occurs with immersion in cold water. This leads to stimulation of the vagus nerve and potentially fatal dysrhythmias (bradycardia and cardiac arrest)
What happens if a patient aspirates freshwater?
freshwater is typically hypotonic, and is rapidly absorbed into the circulatory system through the alveoli. Freshwater is often contaminated with chlorine, mud, and/or algae. This causes breakdown of lung surfactant, fluid seepage, and pulmonary edema. Body tries to compensate by shunting blood to the lungs. This only increases pressure in the lungs and further deteriorates respiratory status as the blood cannot be properly oxygenated and hypoxemia worsens-->ARDS
What happens if a patient aspirates saltwater?
Salt water is hypertonic. The hypertonic salt water draws fluid from the vascular space into the alveoli, impairing alveolar ventilation and resulting in hypoxia. This causes pulmonary edema. Body tries to compensate by shunting blood to the lungs. This only increases pressure in the lungs and further deteriorates respiratory status as the blood cannot be properly oxygenated and hypoxemia worsens-->ARDS
refers to delayed death from drowning due to pulmonary complications. Consequently, all near-drowning victims are observed in a hospital setting for a minimum of 23 hours.
remove the stinger using a scraping motion with a fingernail, knife, or needle--DONT use tweezers as they may squeeze the stinger and release more venom
flu like symptoms and a bulls eye rash
think Lyme disease and anticipate doxycycline as tx; later stages of Lyme disease are treated with Rocephin
a pink, macular rash on the palms, wrists, soles, feet, and ankles within 10 days of exposure; fever, chills, malaise, myalgies, and HA.
Rocky Mountain Spotted Fever
flaccid ascending paralysis which develops over 1-2 days
tick paralysis; without tick removal, pt will die when respiratory muscles become paralyzed. Once the tick is removed, return of muscle movement occurs with 48-72 hours
What is gastric lavage
Gastric lavage involves oral insertion of a large-diameter (36-42F) gastric tube for irrigation of copious amounts of saline. Elevate the HOB or place pt on the side to prevent aspiration. Patients with an altered LOC or diminished gag reflex are intubated prior to gastric lavage. Patients who ingest caustic agents, co-ingest sharp objects, and ingest nontoxic substances should not receive gastric lavage. Perform gastric lavage within one hour of ingestion of most poisons to be effective. Problems associated with lavage include esophageal perforation and aspiration.
How does activated charcoal function to help a poisoned patient?
Administration of activated charcoal orally or via a gastric tube within one hour of poison ingestion is helpful bc toxins will bind to charcoal and pass through the GI tract rather than be absorbed into the circulation. Activated charcoal does NOT absorb ethanol, hydrocarbons, alkali, iron, boric acid, lithium, methanol, or cyanide. Adults receive 50-100g of charcoal. Contraindications to charcoal: diminished bowel sounds, ileus, and ingestion of substance poorly absorbed by charcoal. Charcoal may absorb and neutralize antidotes-space out administration.
malaise, diaphoreses, N/V, RUQ pain, hypoglycemia, increased LFTs
tylenol poisoning: activated charcoal or N-acetylcysteine [Mucomyst]
excess salivation, dysphagia, epigastric pain, burns of mouth, esophagus, and stomach
acids and alkalis: immediate dilution with water or milk; corticosteriods for alkali burns
tachypnea, tachycardia, hyperthermia, seizures, pulmonary edema, occult bleeding/hemorrhage, metabolic acidosis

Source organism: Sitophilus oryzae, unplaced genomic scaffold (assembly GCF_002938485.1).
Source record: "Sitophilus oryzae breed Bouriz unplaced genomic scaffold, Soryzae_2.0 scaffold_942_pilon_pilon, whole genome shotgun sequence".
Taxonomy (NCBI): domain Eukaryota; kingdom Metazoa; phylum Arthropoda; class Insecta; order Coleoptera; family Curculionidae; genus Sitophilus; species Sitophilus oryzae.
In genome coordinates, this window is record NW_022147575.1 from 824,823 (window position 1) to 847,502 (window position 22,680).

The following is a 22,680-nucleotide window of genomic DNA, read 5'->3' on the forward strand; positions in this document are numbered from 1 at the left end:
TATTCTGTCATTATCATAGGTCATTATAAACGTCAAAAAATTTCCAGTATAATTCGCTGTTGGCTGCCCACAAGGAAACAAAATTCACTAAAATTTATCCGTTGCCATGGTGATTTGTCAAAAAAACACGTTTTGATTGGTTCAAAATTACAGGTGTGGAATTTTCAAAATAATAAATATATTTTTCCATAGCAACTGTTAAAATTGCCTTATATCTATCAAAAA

aspirin poisoning: activated charcoal, gastric lavage, urine alkalinization, hemodialysis for severe acute ingestion, intubation and mechanical vent, supportive care
irritation of lips, mouth, and eyes, superficial injury to esophagus, chemical pneumonia and pulmonary edema
bleach poisoning: wash exposed skin and eyes; dilute with water or milk, gastric lavage, prevention of vomiting and aspiration
dyspnea, HA, tachypnea, confusion, impaired judgement, cyanosis, respiratory depression
carbon monoxide poisoning: remove from source, administer 100% O2 via non-rebreather, BVM, or intubation and mechanical vent. consider hyperbaric oxygen therapy
almond odor to breath, HA, dizzy, nausea, confusion, hypertension, bradycardia followed by hypotension and tachycardia, tachypnea followed by bradypnea and respiratory arrest
cyanide poisoning: amyl nitrate (nasally), IV sodium nitrate, IV sodium thiosulfate, supportive care
sweet aromatic odor to breath, n/v, slurred speech, ataxia, lethargy, respiratory depression
ethylene glycol: activated charcoal, gastric lavage, supportive care
bloody vomit, bloody diarrhea, fever, hyperglycemia, lethargy, hypotension, seizures, coma
iron poisoning: gastric lavage, chelation therapy [Desferal]
cathartic often given with activated charcoal in the event of a poisoning and acts to stimulate intestinal motility and increase elimination
What is added to IV fluids to enhance excretion of amphetamines and quinidine?
What poisoning event is sodium bicarb benefical?
sodim bicarb raises pH which is helpful for phenobarbital and salicylate poisonings
Which bioligical agents of terrorism can be treated with antibiotics?
anthrax, plague, and tularemia
The placement of a nasogastric tube is contraindicated during emergency care when the patient has a possible
a. inhalation injury
b. head or facial trauma
c. intraabdominal bleed
d. ceervical spine fracture
B. head or facial trauma as the NG tube may enter the brain!
no established treatment for most forms
the septicemic form is most lethcal
toxins cause hemorrhage and destruction of lung tissue (inhaled form)
neurotoxins that cause paralysis and respiratory failure
spread by flea bites
hemorrhage of tissues with organ failure
lesions are pustular vesicles
skin lesions are most common form
primarily an infection of rabbits
disease was eradicated in 1980
death may occur within 24 hours of exposure
A victim of a sublethal dose (
b. nausea and vomiting
Ionizing radiation exposure in a sublethal dose will cause nausea and vomiting within 2-4 hours of exposure, hair loss in 2 days to 2 weeks, and coagulopathies in 2 days to 2 weeks.
What treatment should a nurse anticipate if a worker is exposed to anthrax?
cipro: antibiotics are effective to prevent systemic manifestations if treatment is begun early. Cipro is the treatment of choice for anthrax. Typically a 2 month antibiotic regimen
How to do treat Botulism?
induce vomiting and administer antitoxin
how do you treat hemorrhagic fever
isolation to prevent spread of virus
how do you treat smallpox?
vaccinia immune globulin (VIG) is used for smallpox
how do you treat frostbite?
immersion of extremities in water bath (102-108 degrees)
what is active core rewarming?
administration of warmed IV fluids for moderate to severe hypothermia.